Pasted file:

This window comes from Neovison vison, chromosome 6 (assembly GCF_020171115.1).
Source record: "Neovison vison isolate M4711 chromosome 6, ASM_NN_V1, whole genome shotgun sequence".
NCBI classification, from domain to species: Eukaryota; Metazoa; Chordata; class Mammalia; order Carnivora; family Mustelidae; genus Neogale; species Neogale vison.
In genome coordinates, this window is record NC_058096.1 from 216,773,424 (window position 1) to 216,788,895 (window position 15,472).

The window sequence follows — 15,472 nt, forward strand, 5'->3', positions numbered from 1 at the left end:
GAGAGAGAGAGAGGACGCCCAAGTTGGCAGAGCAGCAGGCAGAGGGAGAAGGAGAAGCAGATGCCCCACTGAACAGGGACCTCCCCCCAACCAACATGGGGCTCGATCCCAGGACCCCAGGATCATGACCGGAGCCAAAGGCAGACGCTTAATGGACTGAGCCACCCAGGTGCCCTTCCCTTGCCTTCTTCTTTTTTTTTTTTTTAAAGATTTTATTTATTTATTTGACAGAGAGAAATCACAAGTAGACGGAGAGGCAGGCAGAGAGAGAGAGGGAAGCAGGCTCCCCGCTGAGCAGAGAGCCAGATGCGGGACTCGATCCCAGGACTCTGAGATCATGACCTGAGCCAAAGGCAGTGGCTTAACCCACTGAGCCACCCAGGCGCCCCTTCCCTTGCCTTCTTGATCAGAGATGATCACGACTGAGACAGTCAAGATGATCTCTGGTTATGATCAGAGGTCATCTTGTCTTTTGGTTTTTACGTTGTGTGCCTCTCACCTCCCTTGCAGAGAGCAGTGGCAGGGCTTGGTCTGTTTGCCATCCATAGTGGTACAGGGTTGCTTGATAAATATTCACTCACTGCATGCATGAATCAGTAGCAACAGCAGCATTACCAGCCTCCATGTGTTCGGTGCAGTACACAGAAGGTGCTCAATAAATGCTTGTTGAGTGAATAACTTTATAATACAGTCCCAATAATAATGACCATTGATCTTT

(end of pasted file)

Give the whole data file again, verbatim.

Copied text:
This window comes from Neovison vison, chromosome 6 (assembly GCF_020171115.1).
Source record: "Neovison vison isolate M4711 chromosome 6, ASM_NN_V1, whole genome shotgun sequence".
NCBI classification, from domain to species: Eukaryota; Metazoa; Chordata; class Mammalia; order Carnivora; family Mustelidae; genus Neogale; species Neogale vison.
In genome coordinates, this window is record NC_058096.1 from 216,773,424 (window position 1) to 216,788,895 (window position 15,472).

The window sequence follows — 15,472 nt, forward strand, 5'->3', positions numbered from 1 at the left end:
GAGAGAGAGAGAGGACGCCCAAGTTGGCAGAGCAGCAGGCAGAGGGAGAAGGAGAAGCAGATGCCCCACTGAACAGGGACCTCCCCCCAACCAACATGGGGCTCGATCCCAGGACCCCAGGATCATGACCGGAGCCAAAGGCAGACGCTTAATGGACTGAGCCACCCAGGTGCCCTTCCCTTGCCTTCTTCTTTTTTTTTTTTTTAAAGATTTTATTTATTTATTTGACAGAGAGAAATCACAAGTAGACGGAGAGGCAGGCAGAGAGAGAGAGGGAAGCAGGCTCCCCGCTGAGCAGAGAGCCAGATGCGGGACTCGATCCCAGGACTCTGAGATCATGACCTGAGCCAAAGGCAGTGGCTTAACCCACTGAGCCACCCAGGCGCCCCTTCCCTTGCCTTCTTGATCAGAGATGATCACGACTGAGACAGTCAAGATGATCTCTGGTTATGATCAGAGGTCATCTTGTCTTTTGGTTTTTACGTTGTGTGCCTCTCACCTCCCTTGCAGAGAGCAGTGGCAGGGCTTGGTCTGTTTGCCATCCATAGTGGTACAGGGTTGCTTGATAAATATTCACTCACTGCATGCATGAATCAGTAGCAACAGCAGCATTACCAGCCTCCATGTGTTCGGTGCAGTACACAGAAGGTGCTCAATAAATGCTTGTTGAGTGAATAACTTTATAATACAGTCCCAATAATAATGACCATTGATCTTT